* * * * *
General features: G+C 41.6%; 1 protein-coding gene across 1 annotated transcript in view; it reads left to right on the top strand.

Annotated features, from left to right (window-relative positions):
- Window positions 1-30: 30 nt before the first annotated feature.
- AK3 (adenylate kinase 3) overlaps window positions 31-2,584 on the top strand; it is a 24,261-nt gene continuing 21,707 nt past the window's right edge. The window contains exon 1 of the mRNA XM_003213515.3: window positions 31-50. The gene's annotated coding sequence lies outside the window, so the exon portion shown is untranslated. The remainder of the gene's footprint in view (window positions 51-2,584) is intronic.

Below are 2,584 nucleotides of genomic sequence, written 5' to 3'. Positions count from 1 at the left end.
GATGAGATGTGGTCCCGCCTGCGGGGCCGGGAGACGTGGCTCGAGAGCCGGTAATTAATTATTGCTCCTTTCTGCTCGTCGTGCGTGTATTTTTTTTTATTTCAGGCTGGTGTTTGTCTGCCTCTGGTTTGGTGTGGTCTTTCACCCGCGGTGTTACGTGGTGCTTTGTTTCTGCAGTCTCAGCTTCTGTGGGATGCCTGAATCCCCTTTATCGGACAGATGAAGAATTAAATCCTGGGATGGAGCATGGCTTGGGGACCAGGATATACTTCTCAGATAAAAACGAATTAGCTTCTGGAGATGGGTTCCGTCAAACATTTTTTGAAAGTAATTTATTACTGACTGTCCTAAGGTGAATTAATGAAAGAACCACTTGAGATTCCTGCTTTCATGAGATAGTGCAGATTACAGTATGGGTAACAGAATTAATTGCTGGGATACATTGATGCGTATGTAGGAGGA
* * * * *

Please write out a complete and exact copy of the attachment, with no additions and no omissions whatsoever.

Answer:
General features: G+C 41.6%; 1 protein-coding gene across 1 annotated transcript in view; it reads left to right on the top strand.

Annotated features, from left to right (window-relative positions):
- Window positions 1-30: 30 nt before the first annotated feature.
- AK3 (adenylate kinase 3) overlaps window positions 31-2,584 on the top strand; it is a 24,261-nt gene continuing 21,707 nt past the window's right edge. The window contains exon 1 of the mRNA XM_003213515.3: window positions 31-50. The gene's annotated coding sequence lies outside the window, so the exon portion shown is untranslated. The remainder of the gene's footprint in view (window positions 51-2,584) is intronic.

Below are 2,584 nucleotides of genomic sequence, written 5' to 3'. Positions count from 1 at the left end.
GATGAGATGTGGTCCCGCCTGCGGGGCCGGGAGACGTGGCTCGAGAGCCGGTAATTAATTATTGCTCCTTTCTGCTCGTCGTGCGTGTATTTTTTTTTATTTCAGGCTGGTGTTTGTCTGCCTCTGGTTTGGTGTGGTCTTTCACCCGCGGTGTTACGTGGTGCTTTGTTTCTGCAGTCTCAGCTTCTGTGGGATGCCTGAATCCCCTTTATCGGACAGATGAAGAATTAAATCCTGGGATGGAGCATGGCTTGGGGACCAGGATATACTTCTCAGATAAAAACGAATTAGCTTCTGGAGATGGGTTCCGTCAAACATTTTTTGAAAGTAATTTATTACTGACTGTCCTAAGGTGAATTAATGAAAGAACCACTTGAGATTCCTGCTTTCATGAGATAGTGCAGATTACAGTATGGGTAACAGAATTAATTGCTGGGATACATTGATGCGTATGTAGGAGGA